Dark Matter‘s “Built, Not Born” was a big turning point for our Android (Zoie Palmer), who learned the truth behind why she feels more complex emotions than your average Android, and why she had such a connection to Portia Lin (Melissa O’Neil) before the mind wipe. The episode was a particular challenge for Palmer, who had the task of playing both the Android and her creator, Dr. Irena Shaw, as well as navigating through the Android’s difficult emotional journey.
In part two of our interview with Palmer, we spoke about her reaction to playing a completely new character and how the Android’s emotions have evolved since Season 1. You can catch part one of our interview here, where we discussed the Android’s comedic side in the recent time travel episode, and her thoughts on getting a glimpse into the crew’s future earlier in the season.
The TV Junkies: What was your reaction when you got the script for the episode?
Zoie Palmer: I think it’s so great when they write anything for me that gives the chance to pull out a little bit and play some more things. That was really my first reaction. I love playing the Android, I really do, and it’s been one of the biggest challenges in my career, for sure. But, of course, playing her every single episode, sometimes it’s so much fun to do anything else. And they do that for me a lot. Joe [Mallozzi] is really open to giving me the chance to play around and do other things.
TTVJ: This season you’ve played the Android with the upgrade and under a mind hack, but this was the first time you played a completely separate character. How was that?
ZP: It was great. In this episode I play that character with the Android. We’re doing twinning in that episode, where I’m having scenes with myself. Melanie Orr was the director, and she’s done a lot of work on the Orphan Black set, so was very much used to that, but I haven’t done a lot of it. It was really interesting because there’s a scene in there where I’m playing Dr. Shaw and there’s nobody else in the room with me, but I’m talking to five people. What they do is they put a little thing in your ear where you hear the lines, and you have to remember where each actor is standing so that when they deliver the line you turn to where they would be standing. It was really challenging and it was really bizarre and out-of-body for an actor to not have the other actor in front of you, but to hear their lines. [laughs] It was so bizarre, but a very cool thing to try.
I have huge respect to somebody like Tatiana Maslany who has been doing that non-stop for years on end and does it seamlessly. It gave me a tiny window into what she has gone through for a long time. It was a very cool episode and Melanie Orr is an extraordinary director. This was the first time I ever worked with her, but I would work with her over and over again because she made that a lot easier than it may have been otherwise.
TTVJ: I thought it was pretty flawlessly executed here. It’s always interesting how sci-fi offers some big acting challenges you don’t always get with other genres.
ZP: No, 100 per cent. It’s things you wouldn’t even necessarily think about that come up in ways that they don’t on other shows. It was a really cool episode for me, and one of my favorites.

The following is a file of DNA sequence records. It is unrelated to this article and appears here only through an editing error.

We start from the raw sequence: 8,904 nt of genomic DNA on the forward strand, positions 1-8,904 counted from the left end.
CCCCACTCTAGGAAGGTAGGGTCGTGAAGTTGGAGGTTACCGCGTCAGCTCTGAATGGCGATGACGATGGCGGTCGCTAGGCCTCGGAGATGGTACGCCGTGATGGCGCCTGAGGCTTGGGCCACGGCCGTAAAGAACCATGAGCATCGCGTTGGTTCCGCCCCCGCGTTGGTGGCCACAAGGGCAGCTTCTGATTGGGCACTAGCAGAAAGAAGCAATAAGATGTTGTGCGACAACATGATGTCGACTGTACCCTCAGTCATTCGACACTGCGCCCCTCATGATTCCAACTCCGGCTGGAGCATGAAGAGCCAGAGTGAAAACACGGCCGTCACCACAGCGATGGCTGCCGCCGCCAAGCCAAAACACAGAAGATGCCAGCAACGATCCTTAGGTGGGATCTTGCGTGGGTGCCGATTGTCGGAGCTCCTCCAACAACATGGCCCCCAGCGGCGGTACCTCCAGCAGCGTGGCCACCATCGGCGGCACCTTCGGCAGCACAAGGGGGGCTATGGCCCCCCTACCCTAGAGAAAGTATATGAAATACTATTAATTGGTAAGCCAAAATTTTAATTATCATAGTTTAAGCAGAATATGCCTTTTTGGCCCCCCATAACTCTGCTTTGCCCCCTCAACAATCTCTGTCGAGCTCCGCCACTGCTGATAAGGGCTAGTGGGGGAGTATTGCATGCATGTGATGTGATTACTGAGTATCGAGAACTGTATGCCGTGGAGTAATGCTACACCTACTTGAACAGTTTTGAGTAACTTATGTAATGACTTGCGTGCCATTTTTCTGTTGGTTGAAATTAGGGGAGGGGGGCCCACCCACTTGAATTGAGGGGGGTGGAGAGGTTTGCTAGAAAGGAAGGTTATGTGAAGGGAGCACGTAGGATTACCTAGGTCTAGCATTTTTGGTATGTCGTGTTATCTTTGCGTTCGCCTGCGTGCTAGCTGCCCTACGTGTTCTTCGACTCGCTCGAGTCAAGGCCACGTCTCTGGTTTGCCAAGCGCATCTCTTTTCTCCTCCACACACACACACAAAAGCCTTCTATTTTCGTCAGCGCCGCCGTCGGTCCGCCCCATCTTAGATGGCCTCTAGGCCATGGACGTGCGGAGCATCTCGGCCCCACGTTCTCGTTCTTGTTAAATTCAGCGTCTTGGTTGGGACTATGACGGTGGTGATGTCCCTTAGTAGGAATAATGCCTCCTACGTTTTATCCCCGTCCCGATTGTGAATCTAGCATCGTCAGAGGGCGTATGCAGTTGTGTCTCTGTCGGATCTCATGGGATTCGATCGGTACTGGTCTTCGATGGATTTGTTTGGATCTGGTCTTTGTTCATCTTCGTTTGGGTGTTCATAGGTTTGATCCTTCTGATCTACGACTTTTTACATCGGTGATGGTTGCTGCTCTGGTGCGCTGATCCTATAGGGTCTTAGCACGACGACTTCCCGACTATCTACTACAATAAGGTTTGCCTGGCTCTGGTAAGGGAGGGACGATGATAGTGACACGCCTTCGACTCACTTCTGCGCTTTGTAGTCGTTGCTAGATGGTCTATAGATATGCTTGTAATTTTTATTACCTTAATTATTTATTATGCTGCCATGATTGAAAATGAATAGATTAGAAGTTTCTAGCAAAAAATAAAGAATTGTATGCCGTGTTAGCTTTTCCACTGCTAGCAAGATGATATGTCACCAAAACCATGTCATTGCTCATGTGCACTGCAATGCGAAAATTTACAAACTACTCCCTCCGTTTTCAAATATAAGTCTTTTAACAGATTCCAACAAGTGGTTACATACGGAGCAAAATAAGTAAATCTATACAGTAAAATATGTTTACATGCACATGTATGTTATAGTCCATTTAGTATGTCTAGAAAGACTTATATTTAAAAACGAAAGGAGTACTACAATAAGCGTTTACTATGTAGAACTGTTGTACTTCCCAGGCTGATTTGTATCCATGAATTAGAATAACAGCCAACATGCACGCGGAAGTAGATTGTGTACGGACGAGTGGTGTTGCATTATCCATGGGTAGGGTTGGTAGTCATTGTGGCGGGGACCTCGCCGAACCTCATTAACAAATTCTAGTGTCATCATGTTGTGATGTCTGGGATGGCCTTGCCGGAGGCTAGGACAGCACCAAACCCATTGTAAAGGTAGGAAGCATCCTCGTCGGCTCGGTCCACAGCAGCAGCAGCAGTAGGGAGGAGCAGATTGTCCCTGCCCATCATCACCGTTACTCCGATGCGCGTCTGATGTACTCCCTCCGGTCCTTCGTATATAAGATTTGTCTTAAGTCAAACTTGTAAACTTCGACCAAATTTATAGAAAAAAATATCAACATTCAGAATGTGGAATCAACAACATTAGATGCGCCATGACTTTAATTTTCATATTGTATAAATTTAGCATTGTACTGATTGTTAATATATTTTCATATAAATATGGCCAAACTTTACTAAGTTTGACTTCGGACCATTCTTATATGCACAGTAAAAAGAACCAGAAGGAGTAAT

TTVJ: It was definitely the most human we’ve ever seen the Android. We saw her have an existential crisis, and we saw her act on her romantic feelings for Victor (Brendan Murray). Do you think it was a turning point for her?
ZP: Yeah, I think certainly the end of this season there’s a lot of that for the Android. We’re really starting to see, certainly with her dynamic with Victor, that there’s something going on. There’s no doubt in this episode that, not only is there something you might want to call feelings for Victor, but also just feelings in general. She’s uncomfortable when she realizes she was made in the image of another person and she leaves. You can see that she’s having a real reaction to that. We start seeing that with the Android. We start seeing that she’s having what look like human emotions and reactions to the external things going on in her world, which we’ve seen in the past, but not to the degree and to the depth that we’re starting to.
TTVJ: Her character progression in this series has been a joy to watch. It’s so subtle and so slow, but in such a great way.
ZP: It’s so much fun and it’s such a challenge. My biggest worry when I got this part was how I can do this so that people won’t be bored to tears. It’s always the anxiety of every actor of “can you do something and be interesting?” That’s your job, is to be interesting. I mean, your job is to portray a character, but you need to do it in a way that’s interesting and that people want to watch. The struggle with this character is that times a billion, because I have none of the tools that I normally would use as an actor to apply to [the Android]. I’m constantly trying to find the most subtle of things to hopefully read that people can attach to and think, “oh, maybe she’s feeling protective” and all of that stuff that I can’t show in the way that I would like to or that I’m used to.
Are you looking forward to seeing more of the Android’s emotions? Share your thoughts in the comments below.
Dark Matter airs Fridays at 9 p.m. ET on Syfy and Space Channel.
Associate Editor Kelly Townsend always had strong opinions on TV growing up, so it was only natural to evolve from couch musings to online journalism. She can't ever choose a favorite series, so please don't ask. Her writing has also appeared on IndieWire and Tribute.ca. You can find her on Twitter at @kellybtownsend.